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Church destroyed by Hurricane Michael is on the rebound

November 28, 2020 GMT

PANAMA CITY, Fla. (AP) — More than two years after Hurricane Michael hit Florida’s Panhandle, members of the First United Methodist Church are back in their sanctuary in time for the holiday season.

When the building reopened, Senior Pastor Jeremy Pridgeon described it as Easter in November, the News Herald reported. He told the newspaper they had to have an extra service on the first day back in the sanctuary to accommodate the large crowd.

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The Category 5 hurricane destroyed much of the church in October 2018, and then COVID-19 kept parishioners away.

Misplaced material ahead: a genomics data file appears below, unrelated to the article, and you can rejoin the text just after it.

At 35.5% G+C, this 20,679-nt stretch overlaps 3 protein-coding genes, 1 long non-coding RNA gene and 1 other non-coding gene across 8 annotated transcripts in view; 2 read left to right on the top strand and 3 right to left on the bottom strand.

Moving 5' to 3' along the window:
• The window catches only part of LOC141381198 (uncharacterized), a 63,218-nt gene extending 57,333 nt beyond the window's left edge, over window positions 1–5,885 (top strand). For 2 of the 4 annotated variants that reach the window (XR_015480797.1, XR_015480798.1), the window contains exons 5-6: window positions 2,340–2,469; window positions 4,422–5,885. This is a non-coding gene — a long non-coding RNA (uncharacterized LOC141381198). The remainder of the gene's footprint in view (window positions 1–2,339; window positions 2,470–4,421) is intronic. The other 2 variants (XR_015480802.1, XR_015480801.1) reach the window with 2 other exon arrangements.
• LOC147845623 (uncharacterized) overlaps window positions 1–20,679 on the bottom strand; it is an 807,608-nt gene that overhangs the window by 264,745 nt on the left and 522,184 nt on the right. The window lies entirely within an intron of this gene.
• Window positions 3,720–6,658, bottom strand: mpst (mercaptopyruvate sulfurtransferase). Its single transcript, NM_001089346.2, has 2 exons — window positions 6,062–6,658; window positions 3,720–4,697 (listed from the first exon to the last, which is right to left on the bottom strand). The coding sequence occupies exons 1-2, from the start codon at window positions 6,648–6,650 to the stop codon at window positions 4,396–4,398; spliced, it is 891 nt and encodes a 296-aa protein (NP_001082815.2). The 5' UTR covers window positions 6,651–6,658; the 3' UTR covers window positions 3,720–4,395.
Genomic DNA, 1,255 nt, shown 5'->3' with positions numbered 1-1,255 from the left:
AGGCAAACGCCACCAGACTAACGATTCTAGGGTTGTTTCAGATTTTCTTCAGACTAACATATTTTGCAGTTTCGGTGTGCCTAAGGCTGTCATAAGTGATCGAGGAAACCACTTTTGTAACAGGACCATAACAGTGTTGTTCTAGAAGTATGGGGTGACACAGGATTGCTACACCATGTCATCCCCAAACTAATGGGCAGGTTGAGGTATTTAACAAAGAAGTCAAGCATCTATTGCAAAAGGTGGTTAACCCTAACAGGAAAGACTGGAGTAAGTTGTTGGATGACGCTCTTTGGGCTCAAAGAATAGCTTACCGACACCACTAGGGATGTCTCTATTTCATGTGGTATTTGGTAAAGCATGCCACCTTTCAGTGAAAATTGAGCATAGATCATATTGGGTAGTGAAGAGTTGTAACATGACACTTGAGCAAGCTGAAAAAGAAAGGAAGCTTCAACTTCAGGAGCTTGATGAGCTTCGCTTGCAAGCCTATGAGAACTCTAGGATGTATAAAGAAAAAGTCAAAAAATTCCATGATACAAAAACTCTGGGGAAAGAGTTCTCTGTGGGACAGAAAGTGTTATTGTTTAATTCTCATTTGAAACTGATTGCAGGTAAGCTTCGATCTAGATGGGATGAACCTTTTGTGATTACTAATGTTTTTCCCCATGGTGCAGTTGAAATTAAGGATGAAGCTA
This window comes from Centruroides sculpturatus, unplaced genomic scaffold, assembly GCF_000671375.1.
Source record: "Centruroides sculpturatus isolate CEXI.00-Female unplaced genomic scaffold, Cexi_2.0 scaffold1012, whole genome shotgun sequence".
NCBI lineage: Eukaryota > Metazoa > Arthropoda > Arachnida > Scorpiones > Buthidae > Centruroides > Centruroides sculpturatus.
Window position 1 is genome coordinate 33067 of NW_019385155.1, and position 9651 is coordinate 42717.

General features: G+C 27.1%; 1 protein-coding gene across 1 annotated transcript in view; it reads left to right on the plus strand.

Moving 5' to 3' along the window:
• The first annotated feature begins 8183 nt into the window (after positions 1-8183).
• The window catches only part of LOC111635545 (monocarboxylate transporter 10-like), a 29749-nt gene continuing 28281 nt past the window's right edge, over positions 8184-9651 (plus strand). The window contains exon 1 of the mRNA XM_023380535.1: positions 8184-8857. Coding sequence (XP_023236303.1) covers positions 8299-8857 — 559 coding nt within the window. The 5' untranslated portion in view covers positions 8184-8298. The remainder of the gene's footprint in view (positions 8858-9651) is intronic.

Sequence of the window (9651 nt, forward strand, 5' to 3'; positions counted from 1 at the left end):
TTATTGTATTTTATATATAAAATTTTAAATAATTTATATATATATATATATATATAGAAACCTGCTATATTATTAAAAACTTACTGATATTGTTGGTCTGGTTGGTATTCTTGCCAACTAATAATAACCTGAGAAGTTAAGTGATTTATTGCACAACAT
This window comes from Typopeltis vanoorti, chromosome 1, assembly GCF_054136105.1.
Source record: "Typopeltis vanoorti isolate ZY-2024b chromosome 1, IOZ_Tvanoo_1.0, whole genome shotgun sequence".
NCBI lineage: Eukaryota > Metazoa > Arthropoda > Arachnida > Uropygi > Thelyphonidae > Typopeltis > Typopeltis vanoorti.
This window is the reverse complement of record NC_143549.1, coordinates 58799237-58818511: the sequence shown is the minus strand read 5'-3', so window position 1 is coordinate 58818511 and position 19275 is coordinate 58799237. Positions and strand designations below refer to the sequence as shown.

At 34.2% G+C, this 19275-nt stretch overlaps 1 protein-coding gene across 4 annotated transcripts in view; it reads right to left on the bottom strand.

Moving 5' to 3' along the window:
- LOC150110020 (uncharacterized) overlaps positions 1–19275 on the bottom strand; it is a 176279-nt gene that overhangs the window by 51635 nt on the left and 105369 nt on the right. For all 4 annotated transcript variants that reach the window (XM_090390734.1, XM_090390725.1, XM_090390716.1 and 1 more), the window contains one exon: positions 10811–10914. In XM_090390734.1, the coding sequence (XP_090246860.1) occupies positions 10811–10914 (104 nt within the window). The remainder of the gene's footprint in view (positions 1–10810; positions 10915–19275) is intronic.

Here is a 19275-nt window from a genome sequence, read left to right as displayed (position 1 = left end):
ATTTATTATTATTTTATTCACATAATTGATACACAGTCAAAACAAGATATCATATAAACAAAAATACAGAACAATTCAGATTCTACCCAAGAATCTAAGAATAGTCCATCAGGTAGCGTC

“It is a joyous occasion, marking another step on the road to rebuilding and recovering, not only for our congregation, but for Panama City and Bay County,” Pridgeon said. “It also has brought back lots of memories, as this space is where many were baptized, were married, and where they gathered to remember loved ones who have passed away.”

The only part of the campus not destroyed by the storm was the Community Life Center, which became the center of all operations until spring, when the pandemic hit. To avoid large gatherings, the church then began using the chapel and the Trinity Center, which had been repaired from hurricane damage.

Pridgeon said the reconstruction was a multi-million dollar reconstruction project. He said there is now a deep sense of belief that greater things are yet to come for the church, the city and the entire area.

“It would have been very easy to throw in the towel, but the church did not,” Pridgeon said.